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DESCRIPTIONDynamic spinal visualization is a general term addressing different imaging technologies that allow the simultaneous visualization of movement of internal body structures such as the spine (vertebrae) with external body movement. These technologies have been proposed for the evaluation of spinal disorders including neck and back pain.
Most spinal visualization methods use x-rays to create images either on film, video monitor, or on a computer screen. Digital motion x-ray involves the use of either film x-ray or computer-based x-ray "snapshots" taken in sequence as a patient moves. Film x-rays are digitized into a computer for manipulation, while computer-based x-rays are automatically created in a digital format. Using a computer program, the digitized snapshots are then put in order and played on a video monitor, creating a moving image of the inside of the body. This moving image can then be evaluated by a physician alone or by using a computer that evaluates several aspects of the body’s structure, such as intervertebral flexion and extension, to determine the presence or absence of abnormalities.
Videofluoroscopy and cineradiography are different names for the same procedure, which uses fluoroscopy to create real-time video images of internal structures of the body. Unlike standard x-rays, which take a single picture at one point in time, fluoroscopy provides motion pictures of the body. The results of these techniques can be displayed on a video monitor as the procedure is being conducted, as well as recorded, to allow computer analysis or evaluation at a later time. Like digital motion x-ray, the results can be evaluated by a physician alone or using the assistance of computer analysis software.
Dynamic magnetic resonance imaging (MRI) is also being developed for imaging of the cervical spine. This technique uses an MRI-compatible stepless motorized positioning device (NeuroSwing, Fresenius/Siemens) and a real-time true fast imaging with steady-state precession sequence to provide passive kinematic imaging of the cervical spine. The quality of the images is lower than a typical MRI sequence, but is proposed to be adequate to observe changes in the alignment of vertebral bodies, the width of the spinal canal, and the spinal cord. Higher-resolution imaging can be performed at the end positions of flexion and extension.
The KineGraph VMA™ (Vertebral Motion Analyzer, Ortho Kinematics) received clearance for marketing through FDA’s 510(k) process in 2012. The system includes a Motion Normalizer™ for patient positioning, standard fluoroscopic imaging, and automated image recognition software. Processing of scans by Ortho Kinematics is charged separately.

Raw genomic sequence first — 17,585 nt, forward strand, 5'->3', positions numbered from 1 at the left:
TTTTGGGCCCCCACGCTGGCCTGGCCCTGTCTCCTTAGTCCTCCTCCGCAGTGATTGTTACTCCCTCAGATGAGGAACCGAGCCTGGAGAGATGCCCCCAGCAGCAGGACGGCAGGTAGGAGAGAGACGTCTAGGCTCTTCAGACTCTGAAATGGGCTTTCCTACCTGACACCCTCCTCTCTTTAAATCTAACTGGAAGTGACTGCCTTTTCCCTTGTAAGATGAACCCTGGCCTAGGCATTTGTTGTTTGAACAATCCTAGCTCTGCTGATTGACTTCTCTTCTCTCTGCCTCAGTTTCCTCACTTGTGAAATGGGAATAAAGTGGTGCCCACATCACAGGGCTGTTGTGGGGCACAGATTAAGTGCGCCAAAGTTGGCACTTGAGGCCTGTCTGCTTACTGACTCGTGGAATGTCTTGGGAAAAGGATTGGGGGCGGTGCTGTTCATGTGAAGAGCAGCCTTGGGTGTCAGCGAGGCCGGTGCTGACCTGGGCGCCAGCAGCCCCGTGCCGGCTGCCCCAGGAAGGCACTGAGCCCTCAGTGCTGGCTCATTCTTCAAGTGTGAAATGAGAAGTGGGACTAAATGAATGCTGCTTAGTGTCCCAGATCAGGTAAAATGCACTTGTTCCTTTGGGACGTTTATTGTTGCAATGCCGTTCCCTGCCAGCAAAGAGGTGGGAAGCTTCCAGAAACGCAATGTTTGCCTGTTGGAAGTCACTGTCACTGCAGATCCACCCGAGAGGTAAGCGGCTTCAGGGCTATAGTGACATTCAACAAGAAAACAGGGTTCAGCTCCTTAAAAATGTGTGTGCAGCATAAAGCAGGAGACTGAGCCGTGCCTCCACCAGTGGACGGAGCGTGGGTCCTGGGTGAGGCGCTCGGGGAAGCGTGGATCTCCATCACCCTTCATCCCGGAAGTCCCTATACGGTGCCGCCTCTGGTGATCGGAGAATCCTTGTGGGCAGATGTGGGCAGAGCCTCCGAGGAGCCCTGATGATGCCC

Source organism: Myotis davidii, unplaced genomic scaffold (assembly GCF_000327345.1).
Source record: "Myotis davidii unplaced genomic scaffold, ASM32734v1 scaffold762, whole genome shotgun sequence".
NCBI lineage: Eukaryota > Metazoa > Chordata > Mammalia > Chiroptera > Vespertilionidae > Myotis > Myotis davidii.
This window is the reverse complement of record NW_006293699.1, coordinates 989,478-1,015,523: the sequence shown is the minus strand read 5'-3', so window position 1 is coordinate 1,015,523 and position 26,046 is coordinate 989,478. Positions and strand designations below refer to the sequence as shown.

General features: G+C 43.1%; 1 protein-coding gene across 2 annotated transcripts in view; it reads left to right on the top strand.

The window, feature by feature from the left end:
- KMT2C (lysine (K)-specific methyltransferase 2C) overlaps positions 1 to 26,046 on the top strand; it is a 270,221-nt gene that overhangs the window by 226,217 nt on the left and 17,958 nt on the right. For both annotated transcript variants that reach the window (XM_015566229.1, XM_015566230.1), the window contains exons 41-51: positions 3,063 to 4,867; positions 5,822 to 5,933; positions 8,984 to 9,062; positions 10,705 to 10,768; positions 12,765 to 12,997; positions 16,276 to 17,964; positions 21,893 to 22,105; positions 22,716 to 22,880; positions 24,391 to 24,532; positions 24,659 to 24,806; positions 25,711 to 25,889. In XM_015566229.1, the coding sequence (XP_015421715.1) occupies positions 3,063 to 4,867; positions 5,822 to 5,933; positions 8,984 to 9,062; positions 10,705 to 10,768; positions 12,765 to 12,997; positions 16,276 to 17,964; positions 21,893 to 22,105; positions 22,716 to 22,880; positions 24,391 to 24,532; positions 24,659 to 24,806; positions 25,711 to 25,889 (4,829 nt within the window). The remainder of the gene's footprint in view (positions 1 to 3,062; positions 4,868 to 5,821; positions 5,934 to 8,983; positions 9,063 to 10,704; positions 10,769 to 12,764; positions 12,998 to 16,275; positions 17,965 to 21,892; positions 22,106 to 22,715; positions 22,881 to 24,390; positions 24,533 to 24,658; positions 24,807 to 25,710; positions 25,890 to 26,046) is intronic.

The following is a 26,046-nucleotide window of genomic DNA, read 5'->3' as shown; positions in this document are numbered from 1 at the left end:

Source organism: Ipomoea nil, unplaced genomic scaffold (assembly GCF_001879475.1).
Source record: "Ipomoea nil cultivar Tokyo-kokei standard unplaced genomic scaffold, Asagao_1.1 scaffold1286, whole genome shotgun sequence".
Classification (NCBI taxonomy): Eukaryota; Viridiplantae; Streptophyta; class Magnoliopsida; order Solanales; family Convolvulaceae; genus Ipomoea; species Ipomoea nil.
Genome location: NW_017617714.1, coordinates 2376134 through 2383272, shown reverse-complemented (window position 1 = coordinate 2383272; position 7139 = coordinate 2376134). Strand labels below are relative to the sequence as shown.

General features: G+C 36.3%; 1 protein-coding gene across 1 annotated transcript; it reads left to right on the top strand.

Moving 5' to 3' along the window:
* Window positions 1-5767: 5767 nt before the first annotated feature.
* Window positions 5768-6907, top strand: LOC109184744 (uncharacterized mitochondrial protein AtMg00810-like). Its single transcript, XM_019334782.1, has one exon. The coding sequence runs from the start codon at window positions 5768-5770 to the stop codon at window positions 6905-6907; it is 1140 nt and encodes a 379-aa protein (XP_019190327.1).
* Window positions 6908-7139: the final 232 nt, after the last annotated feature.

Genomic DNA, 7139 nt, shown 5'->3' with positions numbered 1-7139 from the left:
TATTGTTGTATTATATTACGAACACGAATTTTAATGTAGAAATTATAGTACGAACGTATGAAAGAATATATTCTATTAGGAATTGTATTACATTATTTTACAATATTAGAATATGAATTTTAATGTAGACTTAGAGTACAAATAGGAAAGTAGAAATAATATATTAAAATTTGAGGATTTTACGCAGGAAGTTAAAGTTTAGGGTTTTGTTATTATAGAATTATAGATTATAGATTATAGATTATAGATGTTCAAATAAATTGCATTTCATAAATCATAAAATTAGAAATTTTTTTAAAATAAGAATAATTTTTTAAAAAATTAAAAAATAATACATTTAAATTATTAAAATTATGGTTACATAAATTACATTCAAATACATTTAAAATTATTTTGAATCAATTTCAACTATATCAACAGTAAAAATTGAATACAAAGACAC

POLICYThe use of dynamic spinal visualization is considered investigational.
POLICY EXCEPTIONSFederal Employee Program (FEP) may dictate that all FDA-approved devices, drugs or biologics may not be considered investigational and thus these devices may be assessed only on the basis of their medical necessity.
The coverage guidelines outlined in the Medical Policy Manual should not be used in lieu of the Member's specific benefit plan language.
Investigative is defined as the use of any treatment procedure, facility, equipment, drug, device, or supply not yet recognized as a generally accepted standard of good medical practice for the treatment of the condition being treated and; therefore, is not considered medically necessary. For the definition of Investigative, “generally accepted standards of medical practice” means standards that are based on credible scientific evidence published in peer-reviewed medical literature generally recognized by the relevant medical community, and physician specialty society recommendations, and the views of medical practitioners practicing in relevant clinical areas and any other relevant factors. In order for equipment, devices, drugs or supplies [i.e, technologies], to be considered not investigative, the technology must have final approval from the appropriate governmental bodies, and scientific evidence must permit conclusions concerning the effect of the technology on health outcomes, and the technology must improve the net health outcome, and the technology must be as beneficial as any established alternative and the improvement must be attainable outside the testing/investigational setting.
POLICY HISTORY12/13/2006: Policy added.
3/22/2007: Reviewed and approved by the Medical Policy Advisory Committee (MPAC)
4/1/2008: Policy reviewed, no changes
04/09/2010: Policy statement unchanged. FEP verbiage added to the Policy Exceptions section.
11/17/2010: Policy reviewed; no changes.
10/05/2011: Policy reviewed; no changes.
11/30/2012: Policy reviewed; no changes.
11/15/2013: Policy reviewed; no changes.
10/20/2014: Policy reviewed; description updated regarding devices. Policy statement unchanged.
07/20/2015: Code Reference section updated for ICD-10.
11/06/2015: Policy description updated. Policy statement unchanged. Investigative definition updated in policy guidelines section.
05/31/2016: Policy number A.6.01.46 added.
SOURCE(S)Blue Cross Blue Shield Association Policy # 6.01.46
CODE REFERENCEThis may not be a comprehensive list of procedure codes applicable to this policy.
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